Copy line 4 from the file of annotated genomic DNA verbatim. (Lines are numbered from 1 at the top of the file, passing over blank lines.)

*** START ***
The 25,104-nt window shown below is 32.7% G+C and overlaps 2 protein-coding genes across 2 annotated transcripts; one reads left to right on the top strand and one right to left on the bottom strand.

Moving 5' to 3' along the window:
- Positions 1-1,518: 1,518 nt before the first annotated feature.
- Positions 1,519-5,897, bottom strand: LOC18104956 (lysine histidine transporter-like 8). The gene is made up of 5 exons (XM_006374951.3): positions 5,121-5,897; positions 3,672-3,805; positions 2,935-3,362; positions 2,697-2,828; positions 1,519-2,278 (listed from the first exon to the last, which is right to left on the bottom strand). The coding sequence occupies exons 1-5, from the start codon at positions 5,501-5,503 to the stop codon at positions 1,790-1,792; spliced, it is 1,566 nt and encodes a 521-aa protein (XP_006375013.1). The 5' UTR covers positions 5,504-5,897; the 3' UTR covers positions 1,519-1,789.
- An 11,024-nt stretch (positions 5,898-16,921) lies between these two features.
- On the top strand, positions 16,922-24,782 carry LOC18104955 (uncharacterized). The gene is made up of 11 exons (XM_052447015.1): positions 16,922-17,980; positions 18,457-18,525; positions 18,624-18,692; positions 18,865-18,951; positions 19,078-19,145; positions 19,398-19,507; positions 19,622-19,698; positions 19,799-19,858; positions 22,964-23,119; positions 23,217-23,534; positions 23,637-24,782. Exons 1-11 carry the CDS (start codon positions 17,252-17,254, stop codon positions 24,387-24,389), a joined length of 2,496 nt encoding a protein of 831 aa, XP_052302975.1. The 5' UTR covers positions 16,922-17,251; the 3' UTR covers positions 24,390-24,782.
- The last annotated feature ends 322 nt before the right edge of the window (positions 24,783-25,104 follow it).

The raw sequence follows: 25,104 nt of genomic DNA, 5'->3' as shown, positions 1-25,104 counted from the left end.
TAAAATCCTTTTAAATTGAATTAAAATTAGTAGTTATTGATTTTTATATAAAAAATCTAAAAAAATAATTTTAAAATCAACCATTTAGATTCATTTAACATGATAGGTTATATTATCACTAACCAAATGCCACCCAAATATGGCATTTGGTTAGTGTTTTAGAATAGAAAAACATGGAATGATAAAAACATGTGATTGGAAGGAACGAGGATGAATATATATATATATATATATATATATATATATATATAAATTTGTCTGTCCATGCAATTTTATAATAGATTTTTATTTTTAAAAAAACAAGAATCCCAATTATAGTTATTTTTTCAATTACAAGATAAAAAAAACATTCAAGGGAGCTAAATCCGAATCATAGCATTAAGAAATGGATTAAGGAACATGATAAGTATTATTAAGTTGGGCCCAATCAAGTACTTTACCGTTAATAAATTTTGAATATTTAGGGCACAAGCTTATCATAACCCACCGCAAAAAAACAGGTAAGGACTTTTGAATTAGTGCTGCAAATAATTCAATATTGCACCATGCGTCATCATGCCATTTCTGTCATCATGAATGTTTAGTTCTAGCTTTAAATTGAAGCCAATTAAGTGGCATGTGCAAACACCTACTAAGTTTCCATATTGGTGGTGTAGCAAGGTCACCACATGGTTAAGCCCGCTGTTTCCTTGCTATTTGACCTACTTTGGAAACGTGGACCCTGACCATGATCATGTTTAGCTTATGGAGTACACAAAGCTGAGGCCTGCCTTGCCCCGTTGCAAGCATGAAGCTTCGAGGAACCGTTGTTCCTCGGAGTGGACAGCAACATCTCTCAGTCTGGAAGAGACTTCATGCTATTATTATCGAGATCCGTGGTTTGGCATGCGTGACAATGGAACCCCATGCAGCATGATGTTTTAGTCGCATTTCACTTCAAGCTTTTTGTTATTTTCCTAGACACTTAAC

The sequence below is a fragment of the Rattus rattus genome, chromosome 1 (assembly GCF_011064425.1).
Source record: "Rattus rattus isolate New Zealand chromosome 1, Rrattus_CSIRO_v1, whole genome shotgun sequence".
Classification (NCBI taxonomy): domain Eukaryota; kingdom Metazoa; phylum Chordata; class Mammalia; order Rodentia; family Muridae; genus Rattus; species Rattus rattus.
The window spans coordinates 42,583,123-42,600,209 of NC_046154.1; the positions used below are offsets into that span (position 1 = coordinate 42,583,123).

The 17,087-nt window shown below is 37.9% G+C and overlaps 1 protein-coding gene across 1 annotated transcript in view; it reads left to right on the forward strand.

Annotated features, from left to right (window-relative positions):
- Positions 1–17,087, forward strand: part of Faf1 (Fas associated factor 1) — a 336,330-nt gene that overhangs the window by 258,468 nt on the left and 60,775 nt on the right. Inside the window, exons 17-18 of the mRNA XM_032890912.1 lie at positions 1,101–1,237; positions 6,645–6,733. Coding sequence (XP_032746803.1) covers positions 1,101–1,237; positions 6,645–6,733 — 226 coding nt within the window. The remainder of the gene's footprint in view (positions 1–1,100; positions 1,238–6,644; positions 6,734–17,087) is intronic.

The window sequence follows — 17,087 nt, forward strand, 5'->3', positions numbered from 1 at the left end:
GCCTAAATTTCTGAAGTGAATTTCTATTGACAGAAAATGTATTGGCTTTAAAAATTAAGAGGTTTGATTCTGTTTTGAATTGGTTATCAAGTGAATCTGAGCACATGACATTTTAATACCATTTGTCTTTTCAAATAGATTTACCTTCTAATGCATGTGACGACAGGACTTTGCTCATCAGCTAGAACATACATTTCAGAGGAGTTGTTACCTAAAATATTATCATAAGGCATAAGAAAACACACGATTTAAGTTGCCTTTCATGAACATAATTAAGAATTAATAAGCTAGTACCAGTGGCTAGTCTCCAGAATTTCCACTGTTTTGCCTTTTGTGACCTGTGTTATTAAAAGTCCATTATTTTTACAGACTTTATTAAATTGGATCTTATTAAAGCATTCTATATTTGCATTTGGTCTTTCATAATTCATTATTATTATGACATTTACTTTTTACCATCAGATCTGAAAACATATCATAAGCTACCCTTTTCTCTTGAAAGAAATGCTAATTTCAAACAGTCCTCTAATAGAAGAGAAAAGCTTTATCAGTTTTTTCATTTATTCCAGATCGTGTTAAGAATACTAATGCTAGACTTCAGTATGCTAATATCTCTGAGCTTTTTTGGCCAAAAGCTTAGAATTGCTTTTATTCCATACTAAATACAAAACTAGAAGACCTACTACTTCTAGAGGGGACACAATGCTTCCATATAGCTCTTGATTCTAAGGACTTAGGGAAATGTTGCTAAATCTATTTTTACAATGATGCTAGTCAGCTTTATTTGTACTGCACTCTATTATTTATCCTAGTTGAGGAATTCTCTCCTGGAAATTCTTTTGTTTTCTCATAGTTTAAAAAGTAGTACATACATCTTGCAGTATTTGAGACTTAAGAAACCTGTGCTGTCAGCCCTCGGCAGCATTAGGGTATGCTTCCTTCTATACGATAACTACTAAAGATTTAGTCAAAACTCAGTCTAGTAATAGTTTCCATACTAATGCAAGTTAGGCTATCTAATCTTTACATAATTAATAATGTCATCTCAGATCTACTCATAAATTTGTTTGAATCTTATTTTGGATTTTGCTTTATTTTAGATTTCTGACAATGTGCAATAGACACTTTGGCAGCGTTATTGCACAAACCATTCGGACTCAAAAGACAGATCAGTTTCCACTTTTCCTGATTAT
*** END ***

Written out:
- Positions 1,519-5,897, bottom strand: LOC18104956 (lysine histidine transporter-like 8). The gene is made up of 5 exons (XM_006374951.3): positions 5,121-5,897; positions 3,672-3,805; positions 2,935-3,362; positions 2,697-2,828; positions 1,519-2,278 (listed from the first exon to the last, which is right to left on the bottom strand). The coding sequence occupies exons 1-5, from the start codon at positions 5,501-5,503 to the stop codon at positions 1,790-1,792; spliced, it is 1,566 nt and encodes a 521-aa protein (XP_006375013.1). The 5' UTR covers positions 5,504-5,897; the 3' UTR covers positions 1,519-1,789.